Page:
Early detection of autism could be as simple as driving to the dairy with the quick and easy 60 second Toddler Driving Test.
Kiwi parents can now check if their toddler is showing early signs of autism spectrum disorder (ASD), simply by tuning into the radio in their car. Autism New Zealand has recently launched the ‘Toddler Driving Test’, a fun 60 second audio campaign which will play across national radio stations and is also avaiable on Spotify.
The Toddler Driving Test is a world-first initiative designed to navigate the considerable barriers to early testing by delivering an accessible early detection test where almost every toddler can be found – the booster seat.
Identifying the early signs
Autism is thought to affect one in 59 New Zealanders and while many signs of autism can appear from as early as infancy, the average age of diagnosis is 6.4 years. For many children in the country diagnosis may not come until after they’ve begun school.
The Toddler Driving Test aims to assist Kiwi parents in identifying early signs of autism in children from 12 months of age, prompting next steps for further assessment and potential diagnosis. Autism New Zealand’s Chief Executive, Dane Dougan, says he is proud of the work the charity has done and hopes that this campaign will not only help lower the average age of diagnosis through early detection in New Zealand but equip families with the tools they need early on.
“The beauty of the Toddler Driving Test is its simplicity. In many cases, a test wouldn’t be conducted at all unless their child is showing significant signs, but now parents are potentially able to detect early signs of autism in the car while listening to their favourite radio station.”
Dougan goes onto say that, “The earlier autism is detected and in turn diagnosed by qualified clinicians, the sooner the family can access everything they need to help them connect with their child and connect their child with the world.”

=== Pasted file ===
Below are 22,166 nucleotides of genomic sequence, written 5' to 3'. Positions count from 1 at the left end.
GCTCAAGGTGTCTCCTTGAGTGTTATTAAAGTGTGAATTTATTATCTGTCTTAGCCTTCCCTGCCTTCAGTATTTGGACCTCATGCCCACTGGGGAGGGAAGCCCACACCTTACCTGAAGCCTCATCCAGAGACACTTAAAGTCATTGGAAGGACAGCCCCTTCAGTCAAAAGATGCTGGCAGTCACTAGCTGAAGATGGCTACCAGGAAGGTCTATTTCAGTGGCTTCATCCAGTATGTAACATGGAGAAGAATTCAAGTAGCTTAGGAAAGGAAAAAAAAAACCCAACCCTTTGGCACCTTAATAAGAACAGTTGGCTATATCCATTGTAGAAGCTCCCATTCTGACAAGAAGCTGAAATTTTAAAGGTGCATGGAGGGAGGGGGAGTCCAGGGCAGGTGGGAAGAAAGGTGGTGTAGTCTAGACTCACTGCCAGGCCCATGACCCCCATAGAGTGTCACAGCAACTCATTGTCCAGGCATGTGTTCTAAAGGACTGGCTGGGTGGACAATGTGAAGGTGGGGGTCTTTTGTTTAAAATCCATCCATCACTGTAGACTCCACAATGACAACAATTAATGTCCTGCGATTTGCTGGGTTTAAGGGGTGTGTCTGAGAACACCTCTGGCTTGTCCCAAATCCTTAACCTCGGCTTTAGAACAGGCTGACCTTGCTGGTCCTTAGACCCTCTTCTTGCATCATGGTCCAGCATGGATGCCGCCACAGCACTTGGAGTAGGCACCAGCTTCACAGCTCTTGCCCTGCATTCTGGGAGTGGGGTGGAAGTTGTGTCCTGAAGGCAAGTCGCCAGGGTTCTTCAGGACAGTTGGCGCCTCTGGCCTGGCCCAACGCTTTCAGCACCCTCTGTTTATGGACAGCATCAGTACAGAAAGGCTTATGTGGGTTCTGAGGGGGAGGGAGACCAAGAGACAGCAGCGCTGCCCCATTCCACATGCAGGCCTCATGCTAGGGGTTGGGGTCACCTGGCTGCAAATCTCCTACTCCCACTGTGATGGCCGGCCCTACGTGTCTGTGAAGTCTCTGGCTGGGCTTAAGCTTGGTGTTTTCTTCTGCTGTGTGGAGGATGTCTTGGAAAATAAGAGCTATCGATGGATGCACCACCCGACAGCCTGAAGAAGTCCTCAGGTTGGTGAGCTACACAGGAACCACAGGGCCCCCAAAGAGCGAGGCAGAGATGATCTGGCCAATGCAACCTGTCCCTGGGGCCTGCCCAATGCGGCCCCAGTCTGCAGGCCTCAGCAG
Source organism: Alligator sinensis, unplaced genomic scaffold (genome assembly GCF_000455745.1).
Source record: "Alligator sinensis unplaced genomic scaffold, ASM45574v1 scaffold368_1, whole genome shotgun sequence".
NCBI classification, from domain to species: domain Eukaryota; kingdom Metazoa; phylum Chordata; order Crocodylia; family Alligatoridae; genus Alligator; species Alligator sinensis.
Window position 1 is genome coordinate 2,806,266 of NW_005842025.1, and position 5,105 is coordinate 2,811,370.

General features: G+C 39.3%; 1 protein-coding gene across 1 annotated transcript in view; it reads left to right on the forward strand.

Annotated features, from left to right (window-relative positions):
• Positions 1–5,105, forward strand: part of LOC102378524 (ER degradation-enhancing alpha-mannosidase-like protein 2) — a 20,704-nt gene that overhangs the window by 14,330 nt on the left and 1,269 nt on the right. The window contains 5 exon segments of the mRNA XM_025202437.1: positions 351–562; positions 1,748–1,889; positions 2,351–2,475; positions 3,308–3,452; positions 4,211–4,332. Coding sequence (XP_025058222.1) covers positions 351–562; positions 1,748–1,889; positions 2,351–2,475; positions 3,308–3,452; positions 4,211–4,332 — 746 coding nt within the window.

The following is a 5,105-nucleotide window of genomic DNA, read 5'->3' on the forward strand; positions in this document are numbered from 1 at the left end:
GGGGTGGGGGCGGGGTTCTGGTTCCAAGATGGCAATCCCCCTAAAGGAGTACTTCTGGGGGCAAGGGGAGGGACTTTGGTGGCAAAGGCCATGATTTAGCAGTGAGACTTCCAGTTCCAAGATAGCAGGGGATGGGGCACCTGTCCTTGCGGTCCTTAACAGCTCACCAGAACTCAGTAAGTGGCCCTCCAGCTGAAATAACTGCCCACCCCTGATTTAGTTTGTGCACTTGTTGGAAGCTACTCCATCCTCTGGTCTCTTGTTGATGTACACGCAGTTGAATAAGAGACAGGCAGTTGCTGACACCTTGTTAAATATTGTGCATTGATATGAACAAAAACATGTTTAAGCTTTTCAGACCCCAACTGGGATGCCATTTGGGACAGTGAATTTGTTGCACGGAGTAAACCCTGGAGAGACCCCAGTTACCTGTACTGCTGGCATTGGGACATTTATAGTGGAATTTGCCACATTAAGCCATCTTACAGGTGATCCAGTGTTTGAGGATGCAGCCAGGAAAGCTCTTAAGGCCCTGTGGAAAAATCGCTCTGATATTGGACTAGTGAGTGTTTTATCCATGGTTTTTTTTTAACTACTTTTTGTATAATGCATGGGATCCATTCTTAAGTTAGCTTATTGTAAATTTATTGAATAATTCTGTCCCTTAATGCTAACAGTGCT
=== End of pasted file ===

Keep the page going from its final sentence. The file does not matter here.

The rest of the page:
Early diagnosis is key
Studies1 have indicated that children diagnosed early demonstrated better verbal and overall cognition at school age, were more likely to attend mainstream school and required less ongoing support than children diagnosed later.
Hannah Waddington, a spokesperson from the Victoria University of Wellington’s Autism Clinic agrees that early detection and intervention is key.
“The earlier we identify children who may have autism, the sooner we can provide effective support to them and their whānau. It is important that we all work together to bring down the age of identification,” says Waddington.
Take the Toddler Driving Test
The short audio clip is designed to be played in the car and prompts parents to do three simple tests with their toddler including checking their response to their name, eye contact, and the toddler’s ability to imitate their parent.
Parents looking to access the Toddler Driving Test can hear it played on NZME radio stations this month, by visiting the website toddlerdrivingtest.co.nz or on the Toddler Driving Test Spotify playlist.
For more information or to speak to an Autism New Zealand Outreach Coordinator please visit www.autismnz.org.nz.
1 Clark, M. L. E., Vinen, Z., Barbaro, J., & Dissanayake, C. (2017) School Age Outcomes of Children Diagnosed Early and Later with Autism Spectrum Disorder. Journal of Autism and Developmental Disorders, 48, 92–102 doi:10.1007/s10803-017-3279-x
Information provided by Autism NZ